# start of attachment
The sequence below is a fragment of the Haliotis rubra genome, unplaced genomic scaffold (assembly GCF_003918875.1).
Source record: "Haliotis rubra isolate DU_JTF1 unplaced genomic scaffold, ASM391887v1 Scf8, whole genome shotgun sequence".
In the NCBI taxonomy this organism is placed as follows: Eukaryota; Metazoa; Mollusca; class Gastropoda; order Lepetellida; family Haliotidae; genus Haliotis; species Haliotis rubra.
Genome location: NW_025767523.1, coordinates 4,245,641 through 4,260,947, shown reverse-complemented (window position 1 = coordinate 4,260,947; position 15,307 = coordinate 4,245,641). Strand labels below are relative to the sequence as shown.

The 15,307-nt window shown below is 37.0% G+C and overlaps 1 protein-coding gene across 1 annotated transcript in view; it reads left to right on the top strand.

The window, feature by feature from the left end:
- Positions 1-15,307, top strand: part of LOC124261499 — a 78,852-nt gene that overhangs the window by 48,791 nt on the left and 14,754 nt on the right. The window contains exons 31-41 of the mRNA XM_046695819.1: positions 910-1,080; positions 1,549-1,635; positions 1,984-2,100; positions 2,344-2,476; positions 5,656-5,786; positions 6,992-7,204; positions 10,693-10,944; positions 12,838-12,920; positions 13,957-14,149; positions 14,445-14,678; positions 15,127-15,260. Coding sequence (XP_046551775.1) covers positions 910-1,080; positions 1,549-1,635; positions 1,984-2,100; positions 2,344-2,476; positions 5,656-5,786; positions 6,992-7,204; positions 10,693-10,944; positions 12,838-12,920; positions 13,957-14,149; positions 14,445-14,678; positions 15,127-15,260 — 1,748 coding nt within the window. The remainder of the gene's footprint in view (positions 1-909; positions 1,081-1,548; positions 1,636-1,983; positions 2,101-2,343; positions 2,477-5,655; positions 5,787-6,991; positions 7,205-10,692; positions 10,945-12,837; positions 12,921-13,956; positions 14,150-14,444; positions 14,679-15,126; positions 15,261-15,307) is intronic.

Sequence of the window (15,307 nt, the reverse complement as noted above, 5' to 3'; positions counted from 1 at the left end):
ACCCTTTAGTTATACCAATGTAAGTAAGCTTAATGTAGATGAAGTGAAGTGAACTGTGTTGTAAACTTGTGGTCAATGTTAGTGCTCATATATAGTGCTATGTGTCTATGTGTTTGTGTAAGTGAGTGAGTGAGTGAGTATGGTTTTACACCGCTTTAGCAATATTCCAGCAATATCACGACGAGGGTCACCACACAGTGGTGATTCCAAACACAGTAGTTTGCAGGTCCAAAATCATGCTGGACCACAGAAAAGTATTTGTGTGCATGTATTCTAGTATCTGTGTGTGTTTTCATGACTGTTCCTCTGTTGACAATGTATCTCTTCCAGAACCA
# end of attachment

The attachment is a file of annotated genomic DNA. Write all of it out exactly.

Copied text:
The sequence below is a fragment of the Haliotis rubra genome, unplaced genomic scaffold (assembly GCF_003918875.1).
Source record: "Haliotis rubra isolate DU_JTF1 unplaced genomic scaffold, ASM391887v1 Scf8, whole genome shotgun sequence".
In the NCBI taxonomy this organism is placed as follows: Eukaryota; Metazoa; Mollusca; class Gastropoda; order Lepetellida; family Haliotidae; genus Haliotis; species Haliotis rubra.
Genome location: NW_025767523.1, coordinates 4,245,641 through 4,260,947, shown reverse-complemented (window position 1 = coordinate 4,260,947; position 15,307 = coordinate 4,245,641). Strand labels below are relative to the sequence as shown.

The 15,307-nt window shown below is 37.0% G+C and overlaps 1 protein-coding gene across 1 annotated transcript in view; it reads left to right on the top strand.

The window, feature by feature from the left end:
- Positions 1-15,307, top strand: part of LOC124261499 — a 78,852-nt gene that overhangs the window by 48,791 nt on the left and 14,754 nt on the right. The window contains exons 31-41 of the mRNA XM_046695819.1: positions 910-1,080; positions 1,549-1,635; positions 1,984-2,100; positions 2,344-2,476; positions 5,656-5,786; positions 6,992-7,204; positions 10,693-10,944; positions 12,838-12,920; positions 13,957-14,149; positions 14,445-14,678; positions 15,127-15,260. Coding sequence (XP_046551775.1) covers positions 910-1,080; positions 1,549-1,635; positions 1,984-2,100; positions 2,344-2,476; positions 5,656-5,786; positions 6,992-7,204; positions 10,693-10,944; positions 12,838-12,920; positions 13,957-14,149; positions 14,445-14,678; positions 15,127-15,260 — 1,748 coding nt within the window. The remainder of the gene's footprint in view (positions 1-909; positions 1,081-1,548; positions 1,636-1,983; positions 2,101-2,343; positions 2,477-5,655; positions 5,787-6,991; positions 7,205-10,692; positions 10,945-12,837; positions 12,921-13,956; positions 14,150-14,444; positions 14,679-15,126; positions 15,261-15,307) is intronic.

Sequence of the window (15,307 nt, the reverse complement as noted above, 5' to 3'; positions counted from 1 at the left end):
ACCCTTTAGTTATACCAATGTAAGTAAGCTTAATGTAGATGAAGTGAAGTGAACTGTGTTGTAAACTTGTGGTCAATGTTAGTGCTCATATATAGTGCTATGTGTCTATGTGTTTGTGTAAGTGAGTGAGTGAGTGAGTATGGTTTTACACCGCTTTAGCAATATTCCAGCAATATCACGACGAGGGTCACCACACAGTGGTGATTCCAAACACAGTAGTTTGCAGGTCCAAAATCATGCTGGACCACAGAAAAGTATTTGTGTGCATGTATTCTAGTATCTGTGTGTGTTTTCATGACTGTTCCTCTGTTGACAATGTATCTCTTCCAGAACCA